Julia Roberts (Pretty Woman, Mystic Pizza, Notting Hill) is in the lead, returning to movies after a gap of some time, while the film is directed by Ryan Murphy, who's previous credits include TV's Glee and Nip/Tuck.
'Liz' is a travel author, someone who goes from place to place, writing guides and reviews. She's unhappily married and, aided by some words of wisdom from a medicine man in Bali, soon realises that she needs to move on and try something new with her life. Next thing she knows, she's over-compensating and in a failing relationship with a younger man, before heading off to Rome, India, and back to Bali to experience all sorts of insights and life-lessons before finding love once again.
In literary form, an author can convey a lot through emotion and thought, which is not visual. Events that are otherwise relatively mundane can become interesting through the author's perspective (either personally or via the characters they write). A good film maker can convey these subtly through visuals, editing, script, or even musical accompaniment, but it's not an easy task. One need only look at the many failed book adaptations that are out there. I have no knowledge of the book, but I can only presume that its success was down to triggering some level of engagement and interest in its readers. Thus I can only surmise that the director, script writers and editors, have taken a too literal approach to the material in this case, and missed a lot of what makes the character's otherwise somewhat pedestrian experiences take on new meaning.
The film also lacks explanation in many factors. For example, when Liz cries whilst praying to God for help, her reaction seems totally melodramatic and over-the-top in comparison to her life shown on screen by that point. She is clearly in an unsatisfactory marriage, but she reacts in a way that wouldn't be out of place in a story about a woman who was beaten and abused by her husband. In this case, the husband appears merely to love her but have different goals in life that don't fit with hers. I have been informed that when reading the book, it is possible to see how her character comes to this point of desperate emotion, but the film lacks any emotional build up to it.
Likewise, we are told near the beginning of the film, in a way that is clearly meant to presage events, that she would become penniless, only not to worry as she would find wealth again. During her divorce, we are told she offers everything she has to her husband, in order to get him to sign the papers, but he refuses, as he is still in love with her. Later, he apparently agrees to the divorce, but it is unclear that she has lost her money, or that he has taken any, for that matter. Next, she is gallivanting around the globe with no apparent need for financial aid. So are we left to assume that perhaps the husband didn't take all of her money? In which case, are we still supposed to pity this 'penniless' woman who can afford not to work, and live in foreign countries at will? Apparently, in the book, the husband DID take all of her money, but she was then lucky enough to later get a sufficiently large book advance to go on her travels of 'self discovery'. Non of this is clear in the film.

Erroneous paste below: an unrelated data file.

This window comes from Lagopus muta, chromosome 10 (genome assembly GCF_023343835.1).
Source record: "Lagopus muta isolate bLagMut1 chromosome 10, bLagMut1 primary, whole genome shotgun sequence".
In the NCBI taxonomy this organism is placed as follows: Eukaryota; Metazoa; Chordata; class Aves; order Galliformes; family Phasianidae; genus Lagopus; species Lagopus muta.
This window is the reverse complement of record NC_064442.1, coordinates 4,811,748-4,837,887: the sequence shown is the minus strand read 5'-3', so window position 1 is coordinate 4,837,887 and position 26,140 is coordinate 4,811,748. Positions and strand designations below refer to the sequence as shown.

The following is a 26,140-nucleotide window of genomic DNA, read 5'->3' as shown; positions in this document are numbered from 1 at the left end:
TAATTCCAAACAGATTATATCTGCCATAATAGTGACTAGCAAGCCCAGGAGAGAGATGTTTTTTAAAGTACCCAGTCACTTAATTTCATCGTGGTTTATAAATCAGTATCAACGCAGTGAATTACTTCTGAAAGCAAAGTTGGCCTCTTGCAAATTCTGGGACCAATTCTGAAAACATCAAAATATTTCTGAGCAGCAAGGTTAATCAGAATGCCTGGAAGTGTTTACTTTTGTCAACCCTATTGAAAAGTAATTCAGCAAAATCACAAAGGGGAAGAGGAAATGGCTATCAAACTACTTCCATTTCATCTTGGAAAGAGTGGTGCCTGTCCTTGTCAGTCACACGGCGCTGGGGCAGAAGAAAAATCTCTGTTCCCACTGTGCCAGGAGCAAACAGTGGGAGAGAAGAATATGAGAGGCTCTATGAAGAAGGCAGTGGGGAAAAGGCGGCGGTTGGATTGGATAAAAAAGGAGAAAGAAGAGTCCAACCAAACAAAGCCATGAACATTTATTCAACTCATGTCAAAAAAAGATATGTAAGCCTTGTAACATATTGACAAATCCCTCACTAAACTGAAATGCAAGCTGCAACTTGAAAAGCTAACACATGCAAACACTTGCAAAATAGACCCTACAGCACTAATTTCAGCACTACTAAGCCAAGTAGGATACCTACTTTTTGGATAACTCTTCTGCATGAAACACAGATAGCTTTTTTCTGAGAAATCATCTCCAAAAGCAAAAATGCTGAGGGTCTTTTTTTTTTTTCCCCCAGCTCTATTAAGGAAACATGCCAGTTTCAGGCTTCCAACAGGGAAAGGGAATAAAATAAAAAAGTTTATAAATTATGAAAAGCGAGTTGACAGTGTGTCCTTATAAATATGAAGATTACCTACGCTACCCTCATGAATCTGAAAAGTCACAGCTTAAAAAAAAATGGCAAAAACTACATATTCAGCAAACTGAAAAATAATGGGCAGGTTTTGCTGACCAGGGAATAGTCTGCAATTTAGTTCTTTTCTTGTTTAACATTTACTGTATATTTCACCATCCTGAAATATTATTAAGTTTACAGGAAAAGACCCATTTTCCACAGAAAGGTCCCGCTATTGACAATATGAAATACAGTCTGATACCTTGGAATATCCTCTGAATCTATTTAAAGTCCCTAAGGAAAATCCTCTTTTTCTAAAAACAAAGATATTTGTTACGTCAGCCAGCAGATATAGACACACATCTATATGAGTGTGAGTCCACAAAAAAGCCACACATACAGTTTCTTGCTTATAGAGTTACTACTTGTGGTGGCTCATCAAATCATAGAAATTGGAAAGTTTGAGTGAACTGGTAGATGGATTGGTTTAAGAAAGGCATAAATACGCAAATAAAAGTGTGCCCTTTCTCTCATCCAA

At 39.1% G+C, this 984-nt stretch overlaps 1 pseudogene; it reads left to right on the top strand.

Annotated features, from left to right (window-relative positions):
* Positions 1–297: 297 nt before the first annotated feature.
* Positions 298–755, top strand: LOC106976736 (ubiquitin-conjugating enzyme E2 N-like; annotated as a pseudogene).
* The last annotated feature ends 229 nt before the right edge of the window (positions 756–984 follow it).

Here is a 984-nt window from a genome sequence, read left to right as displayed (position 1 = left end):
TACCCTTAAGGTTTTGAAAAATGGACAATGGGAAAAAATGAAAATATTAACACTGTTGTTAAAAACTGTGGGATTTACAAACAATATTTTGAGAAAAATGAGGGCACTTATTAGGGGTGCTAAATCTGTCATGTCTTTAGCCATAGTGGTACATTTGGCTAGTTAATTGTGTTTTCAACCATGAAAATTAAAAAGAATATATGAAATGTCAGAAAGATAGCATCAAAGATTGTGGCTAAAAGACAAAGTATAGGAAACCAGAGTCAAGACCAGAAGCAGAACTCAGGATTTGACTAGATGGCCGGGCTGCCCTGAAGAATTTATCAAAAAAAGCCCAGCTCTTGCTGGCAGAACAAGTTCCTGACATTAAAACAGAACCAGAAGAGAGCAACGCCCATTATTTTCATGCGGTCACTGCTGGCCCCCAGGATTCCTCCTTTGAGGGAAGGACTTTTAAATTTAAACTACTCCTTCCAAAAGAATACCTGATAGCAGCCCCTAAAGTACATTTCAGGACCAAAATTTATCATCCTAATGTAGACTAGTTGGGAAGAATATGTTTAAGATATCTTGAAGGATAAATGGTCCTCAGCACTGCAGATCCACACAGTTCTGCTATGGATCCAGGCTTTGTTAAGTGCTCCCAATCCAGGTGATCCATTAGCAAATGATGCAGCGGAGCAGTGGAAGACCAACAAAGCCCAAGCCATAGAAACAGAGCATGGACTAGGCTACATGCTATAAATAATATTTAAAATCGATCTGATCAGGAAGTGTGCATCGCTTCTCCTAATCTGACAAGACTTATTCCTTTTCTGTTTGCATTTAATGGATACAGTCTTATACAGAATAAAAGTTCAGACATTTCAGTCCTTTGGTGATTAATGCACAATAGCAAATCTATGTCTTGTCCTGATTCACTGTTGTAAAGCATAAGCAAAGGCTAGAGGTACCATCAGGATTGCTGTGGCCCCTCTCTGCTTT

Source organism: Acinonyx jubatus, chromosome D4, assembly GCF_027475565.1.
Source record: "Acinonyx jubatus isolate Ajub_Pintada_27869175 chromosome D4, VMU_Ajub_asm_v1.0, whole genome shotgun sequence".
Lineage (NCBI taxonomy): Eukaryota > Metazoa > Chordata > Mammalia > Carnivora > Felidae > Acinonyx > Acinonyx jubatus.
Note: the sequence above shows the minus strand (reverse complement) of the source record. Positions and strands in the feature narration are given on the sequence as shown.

Perhaps it is just the way the movie is pieced together, but it is difficult to empathise with many of the character's emotional responses to certain situations, because they are often presented in ways that seem to blow them out of proportion. If taken only on the basis of the film, the character seems to be a very self-absorbed individual with little in the way of either responsibility or personal coping skills to deal with life's trials. She appears to be someone who needs the most basic fundamentals hammering home through experience after experience before she can come to any life-affirming conclusions. I hasten to add, this is NOT what I think of Elizabeth Gilbert or her character in the book, but of how the character in the film is portrayed. Of Gilbert and the book, I have no opinion. The whole film feels unnecessarily drawn out, dwelling far too long on some sections, and in danger of feeling a little too narcissistic.
As for Julia Roberts, I'm unsure what to say. Part of me feels she carried what little there was, and without her the film would have been even worse. At the same time she often comes over somewhat un-varying in the role. All too often she resorts to that patented Julia Roberts 'quivering lip and tearful eyes' look, just on the verge of emotional breakdown. Perhaps she should not be blamed though. The part simply seemed to require far too many of those moments.
Click here to read my review), which while probably less realistic, is a far lighter, more cheerful, enjoyable and heart warming film, including its quirky secondary characters.
I'm tentatively giving Eat Pray Love four stars, because Julia Roberts seems to have put in the effort, and the director, while perhaps not able to do a great deal with the material, does include some beautiful scenery and surface atmosphere here and there, especially during the scenes in Rome. Other than that, I can't honestly say a lot to recommend Eat Pray Love, even to those who enjoyed the book.
4 / 10
All work is the © copyright of W.D.Lee and/or the respective companies, individuals or organisations to which the work is related. No infringement is intentional. No reproduction or copying is permitted without express permission.